Fish and shellfish contain protein, long-chain omega-3 fatty acids, vitamins, minerals and trace elements such as calcium and magnesium (Tacon & Metian, 2013). Seafood has the highest concentration of long-chain omega-3 polyunsaturated fatty acids (PUFAs), including eicosapentaenoic acid (EPA) and docosahexaenoic acid (DHA), of any foods (Tacon & Metian, 2013). EPA and DHA show beneficial associations with cardiovascular phenotypes including blood pressure (Campbell et al., 2013), vascular endothelial function (Xin et al., 2012), arterial stiffness (Pase et al., 2011) and heart rate variability (Xin et al., 2013). Fish or fish oil intake is also associated with decreased weight and waist circumference (Bender et al., 2014). Possible impacts of EPA and DHA on cholesterol in humans are unclear. Among persons with diabetes, fish oil supplementation may be associated with lower triglycerides and lower levels of very low density lipoprotein (VLDL) cholesterol, but with higher levels of low density lipoprotein (LDL) cholesterol (Hartweg et al., 2008). In dialysis patients, there are also associations of fish oil supplements with lower triglycerides, but also higher high density lipoprotein (HDL) cholesterol, and no association with LDL cholesterol (Zhu et al., 2014). However, the relationship of EPA and DHA to hard cardiovascular endpoints is less clear. A pooled meta-analysis of 68,680 fish oil supplement clinical trial participants, many of whom (more than half of the trials) had pre-existing cardiovascular disease and were being followed for a second event, did not show evidence for lower risk of mortality (from any cause), cardiac death, myocardial infarction or stroke (Rizos et al., 2012). In contrast, many observational studies report a decrease in cardiovascular disease and all-cause mortality with higher fish oil intake (Wang et al., 2006). The discrepancy between the clinical trial and the observational study results may reflect differences in study populations, or may suggest that another nutrient in fish (or an interacting cofactor in fish) is responsible for some of the cardiovascular benefits attributed to fish oils.

In addition to their possible relevance for cardiometabolic diseases, EPA and DHA fatty acids also may be associated with many other health outcomes. For example, observational studies suggest a lower risk of breast cancer with higher exposure (Zheng et al., 2013). DHA is essential for ophthalmological and neurological development (Uauy et al., 2001; Janssen & Kiliaan, 2014) and fish oil supplements may be associated with cognitive development among infants (Jiao et al., 2014). Among women who previously had delivered a pre-term baby, fish oil supplements appeared to be associated with longer latency and greater weight at birth of the child but did not appear to be associated with differences in risk of another pre-term birth (Saccone & Berghella, 2015).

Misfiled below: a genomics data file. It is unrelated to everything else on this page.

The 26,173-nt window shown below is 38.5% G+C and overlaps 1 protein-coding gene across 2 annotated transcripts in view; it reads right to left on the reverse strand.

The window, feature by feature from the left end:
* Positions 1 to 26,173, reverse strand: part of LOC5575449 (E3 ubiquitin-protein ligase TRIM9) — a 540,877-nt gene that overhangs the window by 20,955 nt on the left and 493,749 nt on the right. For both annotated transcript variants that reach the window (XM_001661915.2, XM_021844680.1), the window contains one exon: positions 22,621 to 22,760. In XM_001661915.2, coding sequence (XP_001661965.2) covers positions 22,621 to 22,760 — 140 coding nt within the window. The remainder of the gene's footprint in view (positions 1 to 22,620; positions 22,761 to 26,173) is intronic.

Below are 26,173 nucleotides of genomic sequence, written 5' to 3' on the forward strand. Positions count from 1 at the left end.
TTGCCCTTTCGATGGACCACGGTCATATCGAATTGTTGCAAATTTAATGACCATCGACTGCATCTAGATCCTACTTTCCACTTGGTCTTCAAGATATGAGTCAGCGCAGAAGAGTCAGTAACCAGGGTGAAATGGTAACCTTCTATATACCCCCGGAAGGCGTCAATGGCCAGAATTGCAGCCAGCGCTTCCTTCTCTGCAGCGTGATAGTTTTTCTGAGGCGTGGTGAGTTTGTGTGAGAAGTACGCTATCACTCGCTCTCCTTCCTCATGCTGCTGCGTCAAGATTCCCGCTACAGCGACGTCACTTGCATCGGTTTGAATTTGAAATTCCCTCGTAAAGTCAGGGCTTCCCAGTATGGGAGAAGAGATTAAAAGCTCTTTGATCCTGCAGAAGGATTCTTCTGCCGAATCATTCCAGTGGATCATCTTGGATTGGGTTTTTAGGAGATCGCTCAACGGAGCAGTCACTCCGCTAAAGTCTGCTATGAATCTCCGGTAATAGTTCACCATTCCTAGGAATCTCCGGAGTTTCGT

Selenium, present in marine biota including fish and mussels (Outzen et al., 2015), has biological effects that are dose-dependent: at low doses, selenium is an essential nutrient used in selenoproteins such as glutathione peroxidase (Barceloux, 1999), but at higher doses, selenium might be toxic to a range of animals including humans (Barceloux, 1999; Hoffman, 2002; Lemly, 2002; Adams et al., 2003; Ackerman & Eagles-Smith, 2009; Rigby et al., 2010; Hladun et al., 2013; Thomas & Janz, 2014), although the dose-response of selenium toxicity differs across animal species (Ackerman & Eagles-Smith, 2009). In humans, the health effects of selenium (total selenium and selenium species) are controversial, with ongoing research into possible elevations or decreases in risk of various health outcomes according to selenium intake (Sabino et al., 2013). A recent Cochrane review (a comprehensive review in medical sciences that aims to summarize published and unpublished data on a topic) of selenium and cancer prevention found heterogeneous studies furnishing no overall evidence that selenium reduces cancer risk (Vinceti et al., 2014).


Although seafood provides important nutritional benefits, there may also be hazards from contaminants such as mercury. Neurological impacts of high methylmercury exposure were described in mass poisoning events in Minamata Bay, Japan (Harada, 1995) from consumption of seafood contaminated by effluent from a chlor-alkali facility. ‘Minamata disease’ was characterized by deficits in sensation, vision, hearing, coordination (ataxia) and other problems associated with neurological function (Eto et al., 1999; Uchino et al., 2005). Children who had high in utero exposures suffered many neurotoxic effects including cerebral palsy, mental retardation, sensorimotor dysfunction and low birth weight (Chapman & Chan, 2000; Karagas et al., 2012). At lower doses, the neurological effects of methylmercury are less clear (Axelrad et al., 2007; Karagas et al., 2012).

Neurodevelopmental toxicity of mercury